parent opinion

"Don’t forget to cry in the car": The rules for being a mum.

This post is intended as satire.

The rules for being a mum:

Have a drug-free birth, because medical interventions and planned caesarean sections are for women who don’t try hard enough.

But also don’t refuse any interventions or express any feelings about what happened to your birth plan because the baby’s life is more important than yours and you are just lucky to have a baby. 

Breastfeed, obviously, because breast is always best. Cracked nipples, low milk supply and a baby that’s failing to thrive can all be fixed by just breastfeeding better.  

But also don’t forget to make sure that dad and grandparents can bottle feed occasionally because hogging bub during that bonding time is really selfish. 

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Breastfeed exclusively until six months. 

But also don’t forget that you only get 18 weeks of maternity leave. 

Continue to breastfeed after 6 months, until 24 months and beyond. But also don’t forget that breastfeeding a toddler is wrong, and for the love of god don’t do it in public.

Introduce solid foods at six months old.  

But also don’t forget that whatever food you start with is wrong. 

Make sure you provide a safe sleeping environment for bub following all the current recommendations by SIDS, your midwife, and your mother-in-law, which is separate from your bed. 

But also don’t forget to stay close enough to bub so you can constantly monitor their breathing and attend to them as soon as they cry. 

All toys you buy for your child should be wooden, gender neutral, in muted natural tones, sourced locally and preferably second-hand. But also don’t forget to only buy plastic toys that can be cleaned and sanitised correctly.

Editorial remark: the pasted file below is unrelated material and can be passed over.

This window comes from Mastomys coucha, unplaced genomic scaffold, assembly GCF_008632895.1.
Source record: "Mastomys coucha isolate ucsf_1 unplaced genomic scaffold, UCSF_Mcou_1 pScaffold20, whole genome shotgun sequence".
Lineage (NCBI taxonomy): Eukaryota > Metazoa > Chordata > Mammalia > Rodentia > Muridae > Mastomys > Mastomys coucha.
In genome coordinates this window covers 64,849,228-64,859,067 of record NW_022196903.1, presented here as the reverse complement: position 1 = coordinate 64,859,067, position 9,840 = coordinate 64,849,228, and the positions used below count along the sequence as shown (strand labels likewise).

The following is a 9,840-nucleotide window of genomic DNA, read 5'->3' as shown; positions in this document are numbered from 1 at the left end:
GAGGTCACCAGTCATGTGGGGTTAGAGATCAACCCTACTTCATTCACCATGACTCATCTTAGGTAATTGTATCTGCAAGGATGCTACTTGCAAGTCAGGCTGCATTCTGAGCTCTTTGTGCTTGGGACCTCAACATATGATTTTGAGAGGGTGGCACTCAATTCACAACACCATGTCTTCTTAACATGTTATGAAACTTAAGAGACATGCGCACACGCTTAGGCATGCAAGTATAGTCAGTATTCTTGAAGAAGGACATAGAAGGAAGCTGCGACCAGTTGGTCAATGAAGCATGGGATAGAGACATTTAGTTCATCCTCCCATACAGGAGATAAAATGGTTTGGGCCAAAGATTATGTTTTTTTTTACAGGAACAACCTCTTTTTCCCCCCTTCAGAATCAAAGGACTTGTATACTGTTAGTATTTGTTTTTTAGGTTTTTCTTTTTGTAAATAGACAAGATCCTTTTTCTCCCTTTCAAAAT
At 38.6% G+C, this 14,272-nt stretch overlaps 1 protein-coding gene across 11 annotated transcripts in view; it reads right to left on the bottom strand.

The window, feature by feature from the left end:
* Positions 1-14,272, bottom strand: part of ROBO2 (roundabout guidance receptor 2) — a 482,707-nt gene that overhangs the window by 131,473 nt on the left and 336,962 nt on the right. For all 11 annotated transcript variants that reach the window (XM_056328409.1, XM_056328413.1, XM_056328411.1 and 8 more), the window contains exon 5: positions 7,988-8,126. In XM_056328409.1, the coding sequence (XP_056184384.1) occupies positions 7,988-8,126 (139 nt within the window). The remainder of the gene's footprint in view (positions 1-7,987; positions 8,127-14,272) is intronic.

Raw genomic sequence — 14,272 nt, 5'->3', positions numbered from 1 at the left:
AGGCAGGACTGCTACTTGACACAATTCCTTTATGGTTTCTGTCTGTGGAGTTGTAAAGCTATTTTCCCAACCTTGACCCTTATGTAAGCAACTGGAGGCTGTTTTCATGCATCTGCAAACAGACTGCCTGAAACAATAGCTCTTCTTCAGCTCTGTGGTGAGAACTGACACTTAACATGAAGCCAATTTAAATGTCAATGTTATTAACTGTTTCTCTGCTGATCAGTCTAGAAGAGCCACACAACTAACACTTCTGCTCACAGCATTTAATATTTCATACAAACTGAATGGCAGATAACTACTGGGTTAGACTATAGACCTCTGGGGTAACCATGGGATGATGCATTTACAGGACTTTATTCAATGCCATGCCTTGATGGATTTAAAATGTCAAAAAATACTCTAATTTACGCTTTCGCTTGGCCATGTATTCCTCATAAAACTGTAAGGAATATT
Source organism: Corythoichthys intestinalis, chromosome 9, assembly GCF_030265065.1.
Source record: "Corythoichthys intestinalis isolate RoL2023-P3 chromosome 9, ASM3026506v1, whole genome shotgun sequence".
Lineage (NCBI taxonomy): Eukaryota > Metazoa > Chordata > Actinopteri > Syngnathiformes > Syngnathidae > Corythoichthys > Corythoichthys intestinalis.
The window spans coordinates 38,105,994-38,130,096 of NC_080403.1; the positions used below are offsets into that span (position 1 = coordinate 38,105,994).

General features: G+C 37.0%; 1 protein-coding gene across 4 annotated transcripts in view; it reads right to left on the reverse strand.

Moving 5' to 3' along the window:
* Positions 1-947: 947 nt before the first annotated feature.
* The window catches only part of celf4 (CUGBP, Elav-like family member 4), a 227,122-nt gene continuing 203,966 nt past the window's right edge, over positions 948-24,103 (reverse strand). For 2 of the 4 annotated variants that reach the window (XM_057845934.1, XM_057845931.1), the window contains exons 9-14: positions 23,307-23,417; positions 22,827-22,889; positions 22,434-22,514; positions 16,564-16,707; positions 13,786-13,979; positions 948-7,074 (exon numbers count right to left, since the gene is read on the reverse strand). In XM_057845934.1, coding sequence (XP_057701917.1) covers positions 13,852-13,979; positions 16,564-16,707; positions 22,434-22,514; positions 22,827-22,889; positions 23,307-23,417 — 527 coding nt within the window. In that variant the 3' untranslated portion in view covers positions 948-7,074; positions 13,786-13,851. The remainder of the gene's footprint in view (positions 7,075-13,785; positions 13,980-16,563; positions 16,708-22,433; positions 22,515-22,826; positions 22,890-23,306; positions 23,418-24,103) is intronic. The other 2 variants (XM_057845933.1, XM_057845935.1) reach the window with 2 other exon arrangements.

Mother’s group and playgroup are a wonderful way to socialise both bub and yourself. 

Attend regularly and enjoy making new friends. But also don’t forget to cry in the car afterwards because that bitch was horrible to you again. 

Recording all of the important milestones that bub hits is your job. 

Fill in the baby book, buy milestone cards and post photos regularly to social media, remembering to tag your partner. 


But also don’t forget that milestones are only allowed to be reached during acceptable time periods. If bub is early, please don’t gloat about it and if they are late, please express shame and seek professional help.

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Baby wearing is the most acceptable way to transport your child. 

Whether you chose a stretchy wrap, woven wrap or designer baby carrier that cost more than your first car isn’t important as long as you are keeping them close.  

Just don’t use a pram that isolates them or god forbid a carrier that faces outwards. 

But also don’t forget that carrying bub all the time is smothering them, and you shouldn’t be a helicopter parent. 

Remember to use your pram every day while you jog.  

Attending daycare and preschool are vital ways to socialise your baby, get them used to being with a different primary carer and a good way for you to re-enter the workforce and contribute to society again after your tax payer funded "maternity leave" holiday. 

But also don’t forget that you chose to have a child, and it’s just lazy to let someone else raise them. Why even have a child if you’re not going to spend 24 hours a day with them?  

Make sure you lose the baby weight immediately, by breastfeeding, jogging with the pram you shouldn’t be putting your baby in and exercising in all your spare time. 

But also don’t forget to eat extra calcium and nutrients to ensure nourishing breast milk, and any spare time you have should be spent bonding with them. Lucky you!  

The rules for being a dad:

Anything you can do to help with the kids is great, you’re such a wonderful hands-on dad. Your partner is lucky to have you. 

Feature Image: Getty.

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